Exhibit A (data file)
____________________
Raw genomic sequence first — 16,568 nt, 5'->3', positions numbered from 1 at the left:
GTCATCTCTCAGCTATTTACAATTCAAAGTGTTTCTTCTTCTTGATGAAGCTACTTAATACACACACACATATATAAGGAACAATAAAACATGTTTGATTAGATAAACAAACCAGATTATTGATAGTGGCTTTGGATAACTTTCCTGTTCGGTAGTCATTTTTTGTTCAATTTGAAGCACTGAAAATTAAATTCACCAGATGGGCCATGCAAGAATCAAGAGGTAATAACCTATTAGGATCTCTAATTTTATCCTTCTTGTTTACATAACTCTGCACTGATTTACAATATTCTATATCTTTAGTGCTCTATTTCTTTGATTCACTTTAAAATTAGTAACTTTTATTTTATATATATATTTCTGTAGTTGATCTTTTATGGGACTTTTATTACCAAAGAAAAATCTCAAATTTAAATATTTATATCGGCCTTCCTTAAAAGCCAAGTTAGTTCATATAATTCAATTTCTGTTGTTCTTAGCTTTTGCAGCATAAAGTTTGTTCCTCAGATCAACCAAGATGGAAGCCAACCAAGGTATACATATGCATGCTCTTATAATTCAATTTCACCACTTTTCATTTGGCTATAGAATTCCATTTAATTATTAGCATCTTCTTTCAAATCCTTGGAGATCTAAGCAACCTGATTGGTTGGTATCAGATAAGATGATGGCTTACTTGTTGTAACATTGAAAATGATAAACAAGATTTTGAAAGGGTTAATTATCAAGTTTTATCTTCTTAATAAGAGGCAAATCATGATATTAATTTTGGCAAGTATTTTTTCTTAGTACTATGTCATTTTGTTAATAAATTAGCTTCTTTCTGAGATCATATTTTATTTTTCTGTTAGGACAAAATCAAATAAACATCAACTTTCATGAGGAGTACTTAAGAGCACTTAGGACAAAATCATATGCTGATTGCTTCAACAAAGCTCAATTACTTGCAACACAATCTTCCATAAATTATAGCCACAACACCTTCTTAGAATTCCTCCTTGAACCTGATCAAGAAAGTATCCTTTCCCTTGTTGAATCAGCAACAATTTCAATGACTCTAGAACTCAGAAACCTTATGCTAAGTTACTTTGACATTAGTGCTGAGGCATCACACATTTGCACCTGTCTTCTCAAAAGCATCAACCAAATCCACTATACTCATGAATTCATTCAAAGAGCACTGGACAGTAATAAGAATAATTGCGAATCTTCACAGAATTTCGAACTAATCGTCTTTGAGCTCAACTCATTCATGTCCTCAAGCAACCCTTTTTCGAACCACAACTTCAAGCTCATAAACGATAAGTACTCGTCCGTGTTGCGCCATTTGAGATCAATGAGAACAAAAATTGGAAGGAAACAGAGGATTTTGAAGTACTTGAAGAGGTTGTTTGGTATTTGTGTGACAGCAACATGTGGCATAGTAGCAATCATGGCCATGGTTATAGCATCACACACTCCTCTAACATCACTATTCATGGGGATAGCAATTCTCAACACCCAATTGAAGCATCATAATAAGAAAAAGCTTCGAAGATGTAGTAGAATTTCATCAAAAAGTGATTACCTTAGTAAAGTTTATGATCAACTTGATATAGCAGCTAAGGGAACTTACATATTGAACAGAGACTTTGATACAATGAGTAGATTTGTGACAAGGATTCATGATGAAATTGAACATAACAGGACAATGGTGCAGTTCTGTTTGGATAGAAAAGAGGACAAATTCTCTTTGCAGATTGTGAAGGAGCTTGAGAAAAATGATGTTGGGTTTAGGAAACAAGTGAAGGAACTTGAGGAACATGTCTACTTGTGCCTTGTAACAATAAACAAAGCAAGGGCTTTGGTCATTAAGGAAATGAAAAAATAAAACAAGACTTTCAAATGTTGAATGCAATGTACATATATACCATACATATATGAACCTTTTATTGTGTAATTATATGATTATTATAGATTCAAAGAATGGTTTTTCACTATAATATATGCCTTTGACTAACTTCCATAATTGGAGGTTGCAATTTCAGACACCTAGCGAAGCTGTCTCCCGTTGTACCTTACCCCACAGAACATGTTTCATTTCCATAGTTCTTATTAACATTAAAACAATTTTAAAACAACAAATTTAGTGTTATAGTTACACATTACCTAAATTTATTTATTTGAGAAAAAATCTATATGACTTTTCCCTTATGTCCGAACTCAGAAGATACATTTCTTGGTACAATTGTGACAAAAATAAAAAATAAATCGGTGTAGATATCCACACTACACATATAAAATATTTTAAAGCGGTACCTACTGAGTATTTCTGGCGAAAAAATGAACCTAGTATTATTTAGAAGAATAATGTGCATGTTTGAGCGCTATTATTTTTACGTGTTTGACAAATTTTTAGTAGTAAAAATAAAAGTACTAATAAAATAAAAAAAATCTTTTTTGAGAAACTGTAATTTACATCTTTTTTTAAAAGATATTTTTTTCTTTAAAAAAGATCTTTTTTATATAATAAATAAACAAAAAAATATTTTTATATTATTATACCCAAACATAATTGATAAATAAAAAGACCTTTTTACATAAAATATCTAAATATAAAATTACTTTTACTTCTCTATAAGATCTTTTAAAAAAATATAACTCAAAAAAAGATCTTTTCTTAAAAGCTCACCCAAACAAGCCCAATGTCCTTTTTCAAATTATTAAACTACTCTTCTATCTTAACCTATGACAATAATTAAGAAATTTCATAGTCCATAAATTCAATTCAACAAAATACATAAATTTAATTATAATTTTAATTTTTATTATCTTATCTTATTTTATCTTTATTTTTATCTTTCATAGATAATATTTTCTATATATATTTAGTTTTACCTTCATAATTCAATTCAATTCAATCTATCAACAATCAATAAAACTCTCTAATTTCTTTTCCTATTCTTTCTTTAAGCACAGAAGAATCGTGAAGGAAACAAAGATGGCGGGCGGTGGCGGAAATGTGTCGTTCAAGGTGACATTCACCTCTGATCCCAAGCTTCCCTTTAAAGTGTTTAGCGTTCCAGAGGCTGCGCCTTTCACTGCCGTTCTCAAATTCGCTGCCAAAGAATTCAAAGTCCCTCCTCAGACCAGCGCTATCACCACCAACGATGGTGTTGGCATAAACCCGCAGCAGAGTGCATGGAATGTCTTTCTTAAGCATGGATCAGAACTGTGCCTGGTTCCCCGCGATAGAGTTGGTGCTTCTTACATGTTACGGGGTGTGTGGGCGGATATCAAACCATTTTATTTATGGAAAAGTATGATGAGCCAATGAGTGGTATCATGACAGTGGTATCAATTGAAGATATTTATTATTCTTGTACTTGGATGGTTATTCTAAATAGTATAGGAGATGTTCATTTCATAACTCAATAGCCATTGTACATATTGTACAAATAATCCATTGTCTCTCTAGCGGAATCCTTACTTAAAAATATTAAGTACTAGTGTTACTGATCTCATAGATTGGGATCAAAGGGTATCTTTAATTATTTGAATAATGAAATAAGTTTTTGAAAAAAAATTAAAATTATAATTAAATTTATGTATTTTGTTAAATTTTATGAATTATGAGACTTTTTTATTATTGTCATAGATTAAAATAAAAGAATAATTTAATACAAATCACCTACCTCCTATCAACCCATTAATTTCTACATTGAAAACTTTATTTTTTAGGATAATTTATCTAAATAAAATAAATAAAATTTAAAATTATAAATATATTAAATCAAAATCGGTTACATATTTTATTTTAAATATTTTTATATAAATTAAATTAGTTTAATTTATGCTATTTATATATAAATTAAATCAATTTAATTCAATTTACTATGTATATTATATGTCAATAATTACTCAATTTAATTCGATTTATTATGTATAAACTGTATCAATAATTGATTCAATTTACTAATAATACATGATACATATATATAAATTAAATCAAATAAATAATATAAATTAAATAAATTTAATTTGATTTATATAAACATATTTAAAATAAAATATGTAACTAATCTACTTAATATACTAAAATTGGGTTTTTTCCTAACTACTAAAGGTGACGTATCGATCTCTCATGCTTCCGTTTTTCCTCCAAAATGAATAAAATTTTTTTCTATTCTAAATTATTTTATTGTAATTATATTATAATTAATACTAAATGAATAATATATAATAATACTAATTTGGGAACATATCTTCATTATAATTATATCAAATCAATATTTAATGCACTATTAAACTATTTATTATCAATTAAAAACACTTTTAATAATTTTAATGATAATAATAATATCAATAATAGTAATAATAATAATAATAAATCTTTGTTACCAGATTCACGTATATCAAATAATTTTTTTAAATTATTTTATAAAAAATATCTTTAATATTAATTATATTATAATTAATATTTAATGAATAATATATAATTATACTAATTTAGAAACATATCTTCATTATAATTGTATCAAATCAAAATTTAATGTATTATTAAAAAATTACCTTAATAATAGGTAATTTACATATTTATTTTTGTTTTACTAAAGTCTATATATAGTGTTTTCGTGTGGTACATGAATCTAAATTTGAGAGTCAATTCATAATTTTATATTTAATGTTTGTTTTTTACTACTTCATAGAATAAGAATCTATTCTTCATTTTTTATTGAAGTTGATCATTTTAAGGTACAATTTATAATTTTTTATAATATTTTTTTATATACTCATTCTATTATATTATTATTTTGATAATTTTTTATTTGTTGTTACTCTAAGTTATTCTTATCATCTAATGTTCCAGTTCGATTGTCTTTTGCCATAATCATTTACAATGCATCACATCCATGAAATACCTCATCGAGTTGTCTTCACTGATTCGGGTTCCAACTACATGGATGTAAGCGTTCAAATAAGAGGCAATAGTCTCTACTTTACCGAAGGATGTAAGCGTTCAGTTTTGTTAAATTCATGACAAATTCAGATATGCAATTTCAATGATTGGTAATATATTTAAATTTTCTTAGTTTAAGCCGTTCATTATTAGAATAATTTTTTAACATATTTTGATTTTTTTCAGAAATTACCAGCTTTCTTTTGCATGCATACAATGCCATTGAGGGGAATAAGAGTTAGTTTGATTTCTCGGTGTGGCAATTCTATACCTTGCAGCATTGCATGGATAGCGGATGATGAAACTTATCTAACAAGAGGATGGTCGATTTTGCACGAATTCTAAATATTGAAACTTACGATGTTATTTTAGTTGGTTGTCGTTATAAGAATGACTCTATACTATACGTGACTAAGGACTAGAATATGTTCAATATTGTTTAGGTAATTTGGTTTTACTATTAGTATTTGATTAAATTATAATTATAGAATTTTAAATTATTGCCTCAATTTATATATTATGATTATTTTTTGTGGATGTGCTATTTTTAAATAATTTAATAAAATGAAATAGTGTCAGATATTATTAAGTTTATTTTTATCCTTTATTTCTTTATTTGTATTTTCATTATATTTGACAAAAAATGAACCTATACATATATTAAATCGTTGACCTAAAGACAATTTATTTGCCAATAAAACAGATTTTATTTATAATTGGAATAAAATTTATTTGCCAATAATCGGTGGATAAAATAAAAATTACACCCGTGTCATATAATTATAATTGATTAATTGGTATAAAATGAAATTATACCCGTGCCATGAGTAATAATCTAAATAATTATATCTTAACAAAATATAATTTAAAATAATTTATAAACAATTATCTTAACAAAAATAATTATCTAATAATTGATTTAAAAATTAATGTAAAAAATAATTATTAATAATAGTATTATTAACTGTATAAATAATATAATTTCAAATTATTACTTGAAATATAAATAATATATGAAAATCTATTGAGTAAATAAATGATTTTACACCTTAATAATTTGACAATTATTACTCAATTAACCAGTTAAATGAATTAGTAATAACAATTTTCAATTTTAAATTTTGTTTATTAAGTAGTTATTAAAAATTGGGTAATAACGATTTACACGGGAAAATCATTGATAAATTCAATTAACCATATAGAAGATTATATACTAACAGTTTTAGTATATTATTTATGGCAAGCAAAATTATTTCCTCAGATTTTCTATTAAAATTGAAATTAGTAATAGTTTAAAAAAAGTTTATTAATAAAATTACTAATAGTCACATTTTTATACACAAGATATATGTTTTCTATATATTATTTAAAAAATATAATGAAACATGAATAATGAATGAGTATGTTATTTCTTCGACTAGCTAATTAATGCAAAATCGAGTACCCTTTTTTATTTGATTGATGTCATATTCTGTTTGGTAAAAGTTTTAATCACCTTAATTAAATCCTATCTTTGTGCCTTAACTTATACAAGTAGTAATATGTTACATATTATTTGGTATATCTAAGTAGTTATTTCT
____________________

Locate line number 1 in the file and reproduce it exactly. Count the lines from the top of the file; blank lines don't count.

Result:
Raw genomic sequence first — 16,568 nt, 5'->3', positions numbered from 1 at the left: